Spring 2015, Prof. D. Cline  (Section 502)

Welcome to my Statistics 212 home page!  (The information below is tentative and some details may change.  Please check again later.)

STAT 212 is an introduction to standard statistical methods such as multiple linear regression, experimental design and the analysis of variance, and categorical data analysis.  Advanced methods that also may be discussed include general linear models, nonparametric density estimation, nonlinear and nonparametric regression, logistic regression, and inference for percentiles.

The prerequisite is STAT 211 or its equivalent (calculus-based introduction to statistics) and is required.

For comments or questions, e-mail me (dcline@stat.tamu.edu) or contact the TAMU Statistics Department.


PDF file of this Syllabus (tentative, check again later)

Course Information subject to change

Time and Place: MWF 1:50pm–2:40pm, Blocker 169.
Instructor: Prof. Daren Cline, Blocker 459D, 845-1443.
e-mail: dcline@stat.tamu.edu
Office Hours: MWF 10:00am–11:00am or by appointment.  (my schedule)
Prerequisite: Statistics 211 or equivalent (calculus-based introduction to statistics).
Grader: Sha Ni,  email: sn907@stat.tamu.edu.
Office hours: Tues 10:00am–11:00am, Thurs 12:00pm–1:00pm, Blocker 405A or 405F.  You may contact the grader for help on homework or questions on graded homework.  The grader will not accept late homework under any circumstances.
Requests for late homework (with valid university excuses) and questions about the exams should be made directly to me.
Help Sessions: TBA.  Statistics graduate student TAs (not just your grader) will be available to help you.
The laptops in the room are for statistics class use only.
Course Objectives: The purpose of statistics is to provide defensible analyses of experimental data. In this class you will be expected to
  • Understand models relating a response variable to one or more other variables.
  • Know the basic forms of experimental design and their purposes.
  • Know the correct statistical analyses, their purposes and limitations, what to conclude and what not to conclude.
  • Use a statistical application to analyze data.
  • Understand what makes a conclusion defensible.
  • Understand assumptions and how to check them.
Online Resource: eCampus  (See below for more details.)
Textbook: J. L. Devore, Probability and Statistics for Engineering and the Sciences, 8th ed., Duxbury.
Notes and Handouts: You are expected to download lecture notes and other handouts as they become available on eCampus, and to bring them to class.  The handouts include output from statistical computing packages with some explanation about how they were obtained.
Discussion Board: An online discussion board (in eCampus), monitored by the grader and myself, will be available.  I will originate topics as I see fit or by request; you may start threads within topics.  Its purpose is to allow you to converse freely with others in the class about the course, especially for homework.  I only ask that you give each other help in the form of hints and suggestions, but not complete solutions.  Courtesy and discretion are of course required.
The discussion board will be off-limits on exam days.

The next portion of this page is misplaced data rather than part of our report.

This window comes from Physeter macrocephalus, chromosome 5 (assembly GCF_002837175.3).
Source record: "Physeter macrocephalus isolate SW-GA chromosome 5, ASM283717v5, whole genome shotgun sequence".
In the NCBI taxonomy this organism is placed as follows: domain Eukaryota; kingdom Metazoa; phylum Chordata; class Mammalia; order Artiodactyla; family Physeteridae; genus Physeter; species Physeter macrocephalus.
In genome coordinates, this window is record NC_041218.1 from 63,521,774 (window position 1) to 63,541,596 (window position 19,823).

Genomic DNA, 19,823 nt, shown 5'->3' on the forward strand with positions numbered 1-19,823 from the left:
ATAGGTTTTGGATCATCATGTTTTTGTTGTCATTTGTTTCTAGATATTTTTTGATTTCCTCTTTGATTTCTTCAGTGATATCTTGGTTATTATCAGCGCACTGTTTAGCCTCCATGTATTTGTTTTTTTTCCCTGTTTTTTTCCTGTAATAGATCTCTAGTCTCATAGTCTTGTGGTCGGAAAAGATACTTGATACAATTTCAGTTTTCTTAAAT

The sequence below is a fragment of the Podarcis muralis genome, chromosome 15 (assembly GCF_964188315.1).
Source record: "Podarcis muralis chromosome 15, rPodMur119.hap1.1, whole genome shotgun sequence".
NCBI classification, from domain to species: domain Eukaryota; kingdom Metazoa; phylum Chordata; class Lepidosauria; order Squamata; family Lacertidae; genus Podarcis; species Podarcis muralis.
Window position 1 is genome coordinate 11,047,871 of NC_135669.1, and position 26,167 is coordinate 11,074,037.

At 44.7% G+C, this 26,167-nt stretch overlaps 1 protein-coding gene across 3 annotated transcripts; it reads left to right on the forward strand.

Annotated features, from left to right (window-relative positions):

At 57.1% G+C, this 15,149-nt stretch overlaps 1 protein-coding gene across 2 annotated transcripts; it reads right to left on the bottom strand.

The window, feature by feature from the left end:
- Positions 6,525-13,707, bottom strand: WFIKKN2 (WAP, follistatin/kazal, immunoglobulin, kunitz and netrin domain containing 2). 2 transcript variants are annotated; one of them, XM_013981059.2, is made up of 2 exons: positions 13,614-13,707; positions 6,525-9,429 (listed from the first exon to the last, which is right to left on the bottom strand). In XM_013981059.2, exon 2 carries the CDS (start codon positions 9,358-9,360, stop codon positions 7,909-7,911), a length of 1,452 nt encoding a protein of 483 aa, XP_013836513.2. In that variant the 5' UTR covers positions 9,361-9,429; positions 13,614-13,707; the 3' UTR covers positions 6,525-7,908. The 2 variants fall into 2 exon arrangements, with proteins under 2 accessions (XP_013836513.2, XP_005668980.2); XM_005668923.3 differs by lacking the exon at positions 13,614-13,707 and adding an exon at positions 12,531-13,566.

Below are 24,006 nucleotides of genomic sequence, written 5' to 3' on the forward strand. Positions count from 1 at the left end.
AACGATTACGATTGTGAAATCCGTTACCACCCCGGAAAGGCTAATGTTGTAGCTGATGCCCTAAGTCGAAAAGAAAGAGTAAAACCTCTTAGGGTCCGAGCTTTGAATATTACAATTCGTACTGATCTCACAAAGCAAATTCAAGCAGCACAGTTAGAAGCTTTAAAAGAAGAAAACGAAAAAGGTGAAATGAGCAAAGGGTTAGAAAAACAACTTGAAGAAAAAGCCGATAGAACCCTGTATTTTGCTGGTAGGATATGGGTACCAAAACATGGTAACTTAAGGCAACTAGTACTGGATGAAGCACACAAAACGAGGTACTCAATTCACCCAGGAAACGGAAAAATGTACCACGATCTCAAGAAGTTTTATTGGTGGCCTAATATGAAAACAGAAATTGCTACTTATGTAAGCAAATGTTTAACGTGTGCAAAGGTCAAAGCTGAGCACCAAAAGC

Computing: I will provide examples using JMP and other statistical software, which you may refer to for doing homework (recommended).  JMP will be made available to you for free (for your own computer) after the start of the semester.  The computers in the Open Access Labs have JMP also. 
Prerequisite: Statistics 211 or equivalent (calculus-based introduction to statistics).
Disabilities Help: The Americans with Disabilities Act ensures that students with disabilities have reasonable accommodation in their learning environment.  If you have a disability and need help, please contact me and Disability Services in B118 Cain Hall, 845-1637.
Academic Integrity: You are expected to follow the Aggie Honor Code and maintain the highest integrity in your work for this class.  This includes not passing off anyone else's work as your own, even with their permission.  Please see the homework and exam policies below for specifics.
Copyright: All the resources I provide for this course are copyrighted and may not be copied, sold or distributed without my express, written permission.

Grading

Homework: Homework is worth 20% of the term score.  None may be dropped.  It will be assigned online and collected regularly.  Late homework will not be accepted without an approved excuse.
Method and communication are as important in this course as are final solutions.  Homework is to be detailed and clear, with all steps provided, on 8½×11 paper and stapled in the upper left corner.  Computer output should be pasted into solutions as needed.  (Do not append it to the end of your homework.)
Please see the homework policy below.
Exams: There will be two midterm exams worth 22.5% each and a final exam worth 35%.  All exams are cumulative and closed book.  Old exams will be made available for review.
Bring a large (blue/gray) scantron sheet.  You will be allowed to bring statistical tables and one additional page (8½×11, both sides) of notes and formulas per exam.
Please see the exam policy below.
Exam Dates: Exam I: Friday, 20 February.  (subject to change)
Exam II: Wednesday, 1 April.  (subject to change)
Final Exam: Monday, 11 May, 3:30pm–5:30pm.
Grading Scale: A: 85% - 100%.
B: 75% - 84%.
C: 60% - 74%.
D: 50% - 59%.
Important Dates: Wednesday, 21 January – first day of class.
Monday, 26 January – last day to add or drop.
Monday, 16 March – first day of spring break.
Friday, 3 April – no class (reading day).
Tuesday, 21 April – last day to Q-drop or withdraw.
Tuesday, 5 May – last day of class (redefined Friday).

eCampus

Course Material: All students will have access to the lecture notes and handouts, homework assignments and other instructional materials at the eCampus website.